Emotional eating – eating when the body is not hungry – is one of the most common ways our culture deals with life’s stressors. Whether it is uncomfortable feelings, fears, change, or stressful events, overeating is a tool used by many to avoid feelings, to withdraw, and to soothe pain. The problem with compulsive eating is that after the eating stops, those initial stressors are still there and on top of that, there are additional feelings of “badness” for overeating. To deal with those feelings, the pattern is to want to eat more.
Many people go through decades of diets, over-exercise, low self-esteem and/or a self-defeated attitude in the battle with food. There are endless pledges that tomorrow will be different, and then when it’s not, we feel hopeless, blame our lack of will power and beat ourselves up.
Eventually there comes a point when the pain is significant enough that we are willing to stop avoiding ourselves and instead stay present to see what we are actually running from. Yes, it can be painful to stay present with uncomfortable feelings, but the alternative, overeating to avoid ourselves, has already proven to be painful. The difference is that by staying present, there is light at the end of the tunnel. It is a way out of the vicious cycle.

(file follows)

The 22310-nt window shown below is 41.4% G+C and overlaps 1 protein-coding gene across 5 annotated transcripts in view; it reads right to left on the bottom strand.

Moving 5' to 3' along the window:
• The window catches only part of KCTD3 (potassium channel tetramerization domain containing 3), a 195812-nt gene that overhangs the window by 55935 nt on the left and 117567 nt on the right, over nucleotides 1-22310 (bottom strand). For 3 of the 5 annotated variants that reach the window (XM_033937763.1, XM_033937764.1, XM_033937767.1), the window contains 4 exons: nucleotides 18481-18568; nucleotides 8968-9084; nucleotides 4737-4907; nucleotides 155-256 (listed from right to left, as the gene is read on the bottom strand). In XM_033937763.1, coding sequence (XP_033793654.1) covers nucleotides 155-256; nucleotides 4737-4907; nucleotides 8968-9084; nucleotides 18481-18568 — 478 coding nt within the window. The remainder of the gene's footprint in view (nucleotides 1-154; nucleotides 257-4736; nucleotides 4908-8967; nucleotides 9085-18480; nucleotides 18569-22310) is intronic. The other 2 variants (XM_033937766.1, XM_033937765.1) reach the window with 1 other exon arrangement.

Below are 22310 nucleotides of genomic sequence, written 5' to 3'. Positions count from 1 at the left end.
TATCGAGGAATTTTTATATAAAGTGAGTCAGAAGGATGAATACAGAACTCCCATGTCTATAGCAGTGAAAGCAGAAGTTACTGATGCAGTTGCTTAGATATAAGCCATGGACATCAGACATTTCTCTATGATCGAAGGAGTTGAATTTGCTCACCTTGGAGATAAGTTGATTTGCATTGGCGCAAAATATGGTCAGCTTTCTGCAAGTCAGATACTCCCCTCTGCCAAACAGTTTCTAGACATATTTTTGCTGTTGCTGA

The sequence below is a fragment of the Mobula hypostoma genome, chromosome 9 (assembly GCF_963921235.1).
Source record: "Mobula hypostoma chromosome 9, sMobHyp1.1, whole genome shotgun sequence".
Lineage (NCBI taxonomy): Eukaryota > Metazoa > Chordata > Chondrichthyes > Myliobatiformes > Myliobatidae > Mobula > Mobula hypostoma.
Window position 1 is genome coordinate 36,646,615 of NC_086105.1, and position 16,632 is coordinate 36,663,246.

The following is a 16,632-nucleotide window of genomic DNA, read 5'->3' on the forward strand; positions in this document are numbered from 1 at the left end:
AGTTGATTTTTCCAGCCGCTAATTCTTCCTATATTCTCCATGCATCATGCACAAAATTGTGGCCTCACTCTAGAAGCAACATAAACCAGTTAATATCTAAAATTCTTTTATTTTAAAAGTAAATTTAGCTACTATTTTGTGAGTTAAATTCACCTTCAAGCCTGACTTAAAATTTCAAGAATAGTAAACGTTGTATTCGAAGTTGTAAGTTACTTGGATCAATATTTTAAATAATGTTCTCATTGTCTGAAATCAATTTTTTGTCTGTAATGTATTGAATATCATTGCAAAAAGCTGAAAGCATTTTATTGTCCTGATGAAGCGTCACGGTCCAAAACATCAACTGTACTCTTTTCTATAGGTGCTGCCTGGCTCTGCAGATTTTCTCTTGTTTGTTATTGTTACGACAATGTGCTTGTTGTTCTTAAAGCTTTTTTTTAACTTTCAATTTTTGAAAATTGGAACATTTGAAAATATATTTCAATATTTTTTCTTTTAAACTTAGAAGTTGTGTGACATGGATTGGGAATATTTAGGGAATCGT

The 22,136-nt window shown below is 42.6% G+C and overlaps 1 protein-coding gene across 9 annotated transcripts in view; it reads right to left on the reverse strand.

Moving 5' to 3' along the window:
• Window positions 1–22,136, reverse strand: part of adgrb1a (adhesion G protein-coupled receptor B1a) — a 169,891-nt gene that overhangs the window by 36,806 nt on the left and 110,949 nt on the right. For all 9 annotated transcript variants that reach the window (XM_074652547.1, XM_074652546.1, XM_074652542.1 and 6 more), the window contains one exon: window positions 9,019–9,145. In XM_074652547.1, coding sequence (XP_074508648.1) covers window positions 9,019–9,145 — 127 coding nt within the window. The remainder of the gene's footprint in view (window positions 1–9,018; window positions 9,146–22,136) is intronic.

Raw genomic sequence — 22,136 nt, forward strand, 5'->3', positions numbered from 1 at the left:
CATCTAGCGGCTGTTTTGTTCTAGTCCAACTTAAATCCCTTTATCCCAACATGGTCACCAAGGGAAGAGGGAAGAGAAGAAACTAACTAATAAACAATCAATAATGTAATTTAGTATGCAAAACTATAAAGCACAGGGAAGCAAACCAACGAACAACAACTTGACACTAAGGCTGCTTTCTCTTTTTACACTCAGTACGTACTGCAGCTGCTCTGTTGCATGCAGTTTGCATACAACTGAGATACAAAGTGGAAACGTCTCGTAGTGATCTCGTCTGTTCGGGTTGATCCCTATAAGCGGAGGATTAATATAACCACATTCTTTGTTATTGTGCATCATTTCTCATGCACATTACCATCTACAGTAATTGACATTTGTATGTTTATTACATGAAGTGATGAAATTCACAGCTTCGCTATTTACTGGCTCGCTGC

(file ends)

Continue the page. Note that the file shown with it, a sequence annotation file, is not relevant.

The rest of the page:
Through our therapy sessions together we look at what is causing the overeating to continue, and what triggered the eating to start in the first place. We distinguish between physical hunger and emotional hunger. And we learn new tools to remain present with scary feelings, to have more loving thoughts, and to ultimately release the need for overeating.
It is important to understand that overeating is a tool that has served a purpose. It has helped you cope with life when there weren’t other tools available. But now, with guidance in therapy, we begin to explore new tools for coping. As a result, we learn to be kinder to ourselves, to recognize that food isn’t “good” or “bad,” and neither are we. Research shows the more understanding and forgiving we are to ourselves, the more motivated we are to do what we need to take care of ourselves, including eating well.
Compulsive eating is only the symptom; believing that you’re not worth your own love is the problem. Go for the love. You’ll never be sorry.
– Geneen Roth